Worried about the "Log4J Vulnerability"? Here's what you need to know.
Log4J is one of Java's libraries. This library helps Java log error messages - very helpful item. The vulnerability everyone's talking about, nicknamed "Log4Shell," unfortunately turns this library from 'useful' to 'liability.'
Given how frequently other software platforms use Java, this makes it a widespread vulnerability affecting millions of desktop computers & servers alike.
If Your IT Infrastructure Uses These Platforms, You're at Risk from Log4Shell
The platforms where Log4Shell presents the most risk include:
- Apache, one of the most-used web servers on the Internet
- WS_FTP, one of the longest-used FTP programs worldwide
- Amazon Web Services (AWS)
- Microsoft Azure
- Cisco products
- Apple iCloud
- Many more enterprise software platforms, cloud services, etc.
(NOTE: These are platforms we currently know are vulnerable. Others may appear in the coming days.)
What makes this one dangerous is that cybercriminals are hunting for it. They're scanning thousands of computers every minute, looking for the vulnerability...looking for a way in.
What can cybercriminals do to your computers, if they exploit Log4Shell and break in? So far, they've done all of the following:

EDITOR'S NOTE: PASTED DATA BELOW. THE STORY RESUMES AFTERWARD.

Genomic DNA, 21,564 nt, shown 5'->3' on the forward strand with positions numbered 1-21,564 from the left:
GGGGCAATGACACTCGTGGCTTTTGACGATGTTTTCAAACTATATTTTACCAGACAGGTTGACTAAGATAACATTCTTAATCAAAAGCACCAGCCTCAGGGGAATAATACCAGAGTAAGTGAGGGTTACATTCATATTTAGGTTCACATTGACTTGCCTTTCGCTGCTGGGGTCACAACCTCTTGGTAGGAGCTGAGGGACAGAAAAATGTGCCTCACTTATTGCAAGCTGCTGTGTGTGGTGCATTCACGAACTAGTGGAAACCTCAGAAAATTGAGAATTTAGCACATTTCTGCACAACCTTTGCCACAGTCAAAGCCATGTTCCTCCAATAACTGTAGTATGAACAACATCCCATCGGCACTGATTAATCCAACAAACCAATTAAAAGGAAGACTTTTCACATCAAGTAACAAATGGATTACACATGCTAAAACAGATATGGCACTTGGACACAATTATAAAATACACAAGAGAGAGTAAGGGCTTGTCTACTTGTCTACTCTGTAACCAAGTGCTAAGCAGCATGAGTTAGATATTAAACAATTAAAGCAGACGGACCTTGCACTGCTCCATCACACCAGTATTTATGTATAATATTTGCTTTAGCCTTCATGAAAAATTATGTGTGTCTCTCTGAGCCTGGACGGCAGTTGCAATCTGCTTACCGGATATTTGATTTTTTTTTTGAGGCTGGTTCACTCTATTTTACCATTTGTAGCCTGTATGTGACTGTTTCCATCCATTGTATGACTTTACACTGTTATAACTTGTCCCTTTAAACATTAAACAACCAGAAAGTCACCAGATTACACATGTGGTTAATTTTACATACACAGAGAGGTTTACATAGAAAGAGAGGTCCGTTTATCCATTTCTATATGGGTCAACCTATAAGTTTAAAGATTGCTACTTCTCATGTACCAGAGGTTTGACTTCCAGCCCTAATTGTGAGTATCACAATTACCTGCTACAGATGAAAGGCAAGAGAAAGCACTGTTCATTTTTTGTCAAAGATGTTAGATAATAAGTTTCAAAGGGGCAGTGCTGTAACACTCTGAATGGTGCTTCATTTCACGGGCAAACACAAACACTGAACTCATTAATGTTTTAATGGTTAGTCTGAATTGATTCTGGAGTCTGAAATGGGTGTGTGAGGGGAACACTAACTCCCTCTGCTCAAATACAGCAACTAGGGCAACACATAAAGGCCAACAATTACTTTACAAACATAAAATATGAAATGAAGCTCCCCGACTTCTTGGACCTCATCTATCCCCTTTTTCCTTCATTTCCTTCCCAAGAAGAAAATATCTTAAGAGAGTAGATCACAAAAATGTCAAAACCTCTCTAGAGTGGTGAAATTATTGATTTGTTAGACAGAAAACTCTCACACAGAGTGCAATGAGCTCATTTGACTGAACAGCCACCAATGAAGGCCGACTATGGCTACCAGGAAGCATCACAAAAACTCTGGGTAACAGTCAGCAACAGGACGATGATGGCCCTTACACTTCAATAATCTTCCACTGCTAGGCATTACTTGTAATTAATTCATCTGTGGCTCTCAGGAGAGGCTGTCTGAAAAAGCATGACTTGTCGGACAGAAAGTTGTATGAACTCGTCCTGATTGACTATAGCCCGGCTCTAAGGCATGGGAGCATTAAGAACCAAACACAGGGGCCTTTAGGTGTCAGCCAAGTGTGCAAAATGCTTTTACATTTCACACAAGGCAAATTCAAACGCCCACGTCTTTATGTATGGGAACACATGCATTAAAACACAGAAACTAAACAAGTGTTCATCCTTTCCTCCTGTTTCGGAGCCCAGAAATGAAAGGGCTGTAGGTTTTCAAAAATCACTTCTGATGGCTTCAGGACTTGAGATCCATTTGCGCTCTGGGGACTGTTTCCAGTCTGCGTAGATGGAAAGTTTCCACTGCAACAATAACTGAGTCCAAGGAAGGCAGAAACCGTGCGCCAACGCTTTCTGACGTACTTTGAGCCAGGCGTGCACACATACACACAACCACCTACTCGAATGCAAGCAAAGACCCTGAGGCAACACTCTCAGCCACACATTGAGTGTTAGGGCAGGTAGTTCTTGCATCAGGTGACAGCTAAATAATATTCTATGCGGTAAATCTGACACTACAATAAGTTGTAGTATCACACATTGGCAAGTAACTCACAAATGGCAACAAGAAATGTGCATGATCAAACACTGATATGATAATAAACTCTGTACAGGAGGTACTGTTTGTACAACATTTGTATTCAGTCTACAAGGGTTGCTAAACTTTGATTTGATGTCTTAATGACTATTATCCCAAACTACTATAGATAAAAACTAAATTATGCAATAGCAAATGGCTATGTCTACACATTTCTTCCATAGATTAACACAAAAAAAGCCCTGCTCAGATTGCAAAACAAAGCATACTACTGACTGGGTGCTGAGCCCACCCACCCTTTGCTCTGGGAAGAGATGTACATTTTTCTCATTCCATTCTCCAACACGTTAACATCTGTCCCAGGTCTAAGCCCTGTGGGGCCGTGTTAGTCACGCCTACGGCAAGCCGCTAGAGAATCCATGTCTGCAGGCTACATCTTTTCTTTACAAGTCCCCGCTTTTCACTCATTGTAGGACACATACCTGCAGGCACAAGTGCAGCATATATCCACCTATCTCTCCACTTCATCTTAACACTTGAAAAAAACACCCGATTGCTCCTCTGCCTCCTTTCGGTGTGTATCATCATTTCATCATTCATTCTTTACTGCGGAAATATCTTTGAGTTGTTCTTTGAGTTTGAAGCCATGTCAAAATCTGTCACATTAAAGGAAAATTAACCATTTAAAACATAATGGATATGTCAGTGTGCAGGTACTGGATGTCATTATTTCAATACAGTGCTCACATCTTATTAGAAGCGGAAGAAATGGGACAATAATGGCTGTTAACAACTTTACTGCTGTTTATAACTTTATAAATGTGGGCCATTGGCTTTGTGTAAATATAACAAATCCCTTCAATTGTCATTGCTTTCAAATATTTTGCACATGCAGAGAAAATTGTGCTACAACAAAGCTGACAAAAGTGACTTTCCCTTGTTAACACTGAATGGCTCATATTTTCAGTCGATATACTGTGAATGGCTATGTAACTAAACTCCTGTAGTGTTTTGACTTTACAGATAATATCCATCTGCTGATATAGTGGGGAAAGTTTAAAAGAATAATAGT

- Steal credentials to secure data
- Break into corporate networks
- Install cryptocurrency miners
- Steal user data: Identities, payment information, etc.
And that's just what we know of.
Is anything safe from this vulnerability? Yes. Software which doesn't use Java doesn't contain the vulnerability, and is therefore safe from attack. (This time.)
For example, our Private Cloud services run on Windows Servers in our data center. These do not use Java, and are safe.
Our web servers run Sitefinity CMS and Craft CMS. These do not use Java, and are safe.
Our file sharing platform does not use Java, and is secure.
Patches Available; Please Check, Update, and Backup
Apache has already patched their software. You can download the patched versions at Apache.org. Other software providers have either released patches, or have them in the works.
The best things every business can do?
- Verify your computers (including servers) have up-to-date software.
- Make sure your cloud backups are running.
- Check your infrastructure for Java installations. This includes employee workstations.
If you're concerned over your network's security, or need assistance patching vulnerable computers, please contact the PlanetMagpie Support team at email@example.com.